If you are lucky enough to live in Los Angeles—I love saying that—get on down to the Paul Loya Gallery in Culver City tonight for the first Los Angeles solo show of Dimitri Drjuchin’s paintings.
Drjuchin’s career has really taken off in the past few years. He’s the creator of the already iconic cover art for Father John Misty’s Fear Fun album and his “Fuck You, I’m Batman” stickers have the same sort of presence around New York City as Keith Haring’s radioactive baby once had. This will only be the artist’s fourth solo showing.
Here’s a sample of the new show.
“We The Food Chain”
“Be Cool and Everything Will Be Cool”
“No One Noticed the Birth of the Multiverse”
Paul Loya Gallery, 2677 S. La Cienega Blvd. Los Angeles, CA, 90034
Dangerous Minds pal artist Dimitri Drjuchin, creator of the already iconic cover art for Father John Misty’s Fear Fun album and a portrait of Robert Anton Wilson that counter culture types all over Twitter and Facebook have adopted as their avatar (he also made this image of Mark Z. that got around a bit, perhaps some of you have seen it?) has a new art show opening up in San Francisco this weekend.
I’m extremely bullish on Dimitri’s work. I’d go so far to say that I reckon he’s the “new” Keith Haring or Shepard Fairey.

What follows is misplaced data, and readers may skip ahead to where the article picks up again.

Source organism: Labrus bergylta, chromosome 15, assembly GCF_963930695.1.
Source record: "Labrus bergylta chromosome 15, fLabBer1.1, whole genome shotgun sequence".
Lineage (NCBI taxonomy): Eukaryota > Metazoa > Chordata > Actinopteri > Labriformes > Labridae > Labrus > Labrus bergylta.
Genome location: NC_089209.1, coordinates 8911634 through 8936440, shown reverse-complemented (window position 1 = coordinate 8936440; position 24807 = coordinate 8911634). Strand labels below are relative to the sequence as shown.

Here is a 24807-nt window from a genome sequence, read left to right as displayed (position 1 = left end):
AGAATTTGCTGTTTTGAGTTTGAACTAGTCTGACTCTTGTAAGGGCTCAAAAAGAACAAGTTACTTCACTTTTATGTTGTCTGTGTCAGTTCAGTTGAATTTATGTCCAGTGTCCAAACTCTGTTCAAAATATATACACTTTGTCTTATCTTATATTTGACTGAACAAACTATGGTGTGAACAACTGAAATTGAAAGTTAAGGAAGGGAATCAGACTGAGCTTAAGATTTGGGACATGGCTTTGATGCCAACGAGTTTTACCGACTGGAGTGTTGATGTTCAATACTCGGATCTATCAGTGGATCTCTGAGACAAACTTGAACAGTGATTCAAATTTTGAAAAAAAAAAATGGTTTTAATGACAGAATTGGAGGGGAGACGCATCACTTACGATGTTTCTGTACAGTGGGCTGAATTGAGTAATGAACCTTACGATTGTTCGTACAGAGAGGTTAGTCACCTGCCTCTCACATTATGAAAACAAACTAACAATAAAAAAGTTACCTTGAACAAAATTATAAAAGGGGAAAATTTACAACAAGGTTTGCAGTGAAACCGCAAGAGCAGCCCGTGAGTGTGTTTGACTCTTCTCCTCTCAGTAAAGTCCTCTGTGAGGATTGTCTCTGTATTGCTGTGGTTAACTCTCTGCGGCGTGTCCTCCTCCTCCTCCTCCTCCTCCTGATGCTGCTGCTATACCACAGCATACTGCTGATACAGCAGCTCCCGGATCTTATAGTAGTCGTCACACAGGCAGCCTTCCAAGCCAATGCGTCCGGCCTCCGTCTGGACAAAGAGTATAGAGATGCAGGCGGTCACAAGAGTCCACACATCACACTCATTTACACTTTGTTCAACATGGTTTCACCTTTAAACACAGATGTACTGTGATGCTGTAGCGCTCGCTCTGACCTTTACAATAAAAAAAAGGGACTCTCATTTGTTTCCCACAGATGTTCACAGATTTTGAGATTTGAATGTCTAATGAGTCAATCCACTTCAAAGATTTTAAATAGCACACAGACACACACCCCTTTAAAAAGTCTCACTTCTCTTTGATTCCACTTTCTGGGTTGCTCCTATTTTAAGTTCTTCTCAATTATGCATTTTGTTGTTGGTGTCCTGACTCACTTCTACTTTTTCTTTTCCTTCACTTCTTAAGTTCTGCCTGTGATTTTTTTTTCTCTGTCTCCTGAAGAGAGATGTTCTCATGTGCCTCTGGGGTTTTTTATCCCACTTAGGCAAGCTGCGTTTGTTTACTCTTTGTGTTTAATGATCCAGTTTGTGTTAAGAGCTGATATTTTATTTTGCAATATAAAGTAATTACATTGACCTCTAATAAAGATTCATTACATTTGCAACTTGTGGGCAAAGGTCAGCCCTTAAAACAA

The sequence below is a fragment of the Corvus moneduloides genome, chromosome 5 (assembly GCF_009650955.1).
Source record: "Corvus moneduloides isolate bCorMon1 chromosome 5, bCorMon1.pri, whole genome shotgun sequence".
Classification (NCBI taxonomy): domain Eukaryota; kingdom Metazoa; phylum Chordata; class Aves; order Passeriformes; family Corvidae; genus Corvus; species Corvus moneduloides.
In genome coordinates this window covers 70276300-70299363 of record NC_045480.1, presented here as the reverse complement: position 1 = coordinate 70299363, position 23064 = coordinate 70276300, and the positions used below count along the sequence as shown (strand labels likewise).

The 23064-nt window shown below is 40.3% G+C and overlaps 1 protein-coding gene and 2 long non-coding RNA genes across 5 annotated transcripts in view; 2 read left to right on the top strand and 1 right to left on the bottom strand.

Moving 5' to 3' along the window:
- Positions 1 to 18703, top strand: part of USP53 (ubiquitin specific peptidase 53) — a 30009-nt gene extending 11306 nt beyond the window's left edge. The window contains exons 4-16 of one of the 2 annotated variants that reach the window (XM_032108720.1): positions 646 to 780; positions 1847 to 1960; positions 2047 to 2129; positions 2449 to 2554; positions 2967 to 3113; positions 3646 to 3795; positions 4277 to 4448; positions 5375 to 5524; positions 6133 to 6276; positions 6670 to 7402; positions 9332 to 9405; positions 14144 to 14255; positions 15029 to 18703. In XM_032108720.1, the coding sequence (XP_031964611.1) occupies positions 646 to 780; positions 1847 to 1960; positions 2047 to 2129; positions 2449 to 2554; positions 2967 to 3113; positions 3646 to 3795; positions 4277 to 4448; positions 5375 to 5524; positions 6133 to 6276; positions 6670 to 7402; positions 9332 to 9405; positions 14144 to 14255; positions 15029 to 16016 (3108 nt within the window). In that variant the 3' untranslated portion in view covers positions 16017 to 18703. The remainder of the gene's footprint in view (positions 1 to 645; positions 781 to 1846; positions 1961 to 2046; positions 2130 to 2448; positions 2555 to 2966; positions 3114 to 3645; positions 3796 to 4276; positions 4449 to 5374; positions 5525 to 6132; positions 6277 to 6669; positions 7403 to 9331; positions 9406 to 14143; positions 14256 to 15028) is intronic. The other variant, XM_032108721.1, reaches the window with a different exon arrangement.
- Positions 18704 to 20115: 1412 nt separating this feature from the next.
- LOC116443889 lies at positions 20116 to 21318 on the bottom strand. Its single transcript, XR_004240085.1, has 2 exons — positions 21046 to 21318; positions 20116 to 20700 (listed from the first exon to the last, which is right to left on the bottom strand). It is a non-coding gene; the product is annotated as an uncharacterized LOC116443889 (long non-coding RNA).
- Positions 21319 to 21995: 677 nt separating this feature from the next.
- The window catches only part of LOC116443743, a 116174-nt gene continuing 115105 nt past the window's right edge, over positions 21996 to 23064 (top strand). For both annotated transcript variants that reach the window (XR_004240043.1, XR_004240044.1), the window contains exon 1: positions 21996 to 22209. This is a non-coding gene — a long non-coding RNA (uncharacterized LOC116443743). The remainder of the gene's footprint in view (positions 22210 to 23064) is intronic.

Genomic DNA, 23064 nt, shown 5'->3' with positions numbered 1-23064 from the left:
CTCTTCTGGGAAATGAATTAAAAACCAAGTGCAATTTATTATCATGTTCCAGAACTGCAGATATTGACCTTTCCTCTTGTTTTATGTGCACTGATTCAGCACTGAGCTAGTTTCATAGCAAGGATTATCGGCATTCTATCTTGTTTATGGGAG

Coming from a background in street art murals, poster design and stickering, Dimitri’s “Fuck You, I’m Batman” stickers and “Tom Selleck Saved My Baby” posters (collaborations with comedian Greg Barris) seemed omnipresent in downtown Manhattan when I was in New York last. I haven’t seen such a notable street art presence since Fairey’s “Andre the Giant Has a Posse” stencil took over NYC a few decades ago or Haring’s three-eyed squares and atomic babies before that.
Drjuchin’s work is incredibly varied and yet, it’s all quite obviously by the same hand. So very graphic, so very direct. It can emotionally draw you into its world, in an instant, like the very best street art can. The balance, composition and Russian-constructivist pop art payload of his playful images are exquisitely his own.
And like his famous predecessors in street iconography, now that you’re seeing a few of Dimitri Drjuchin’s paintings here (more at his blog), you won’t wonder “who painted this” the next time you see one, will you?
“In Heaven” runs from April 12 to May 19th and there will be an artist reception on April 13th at 7pm.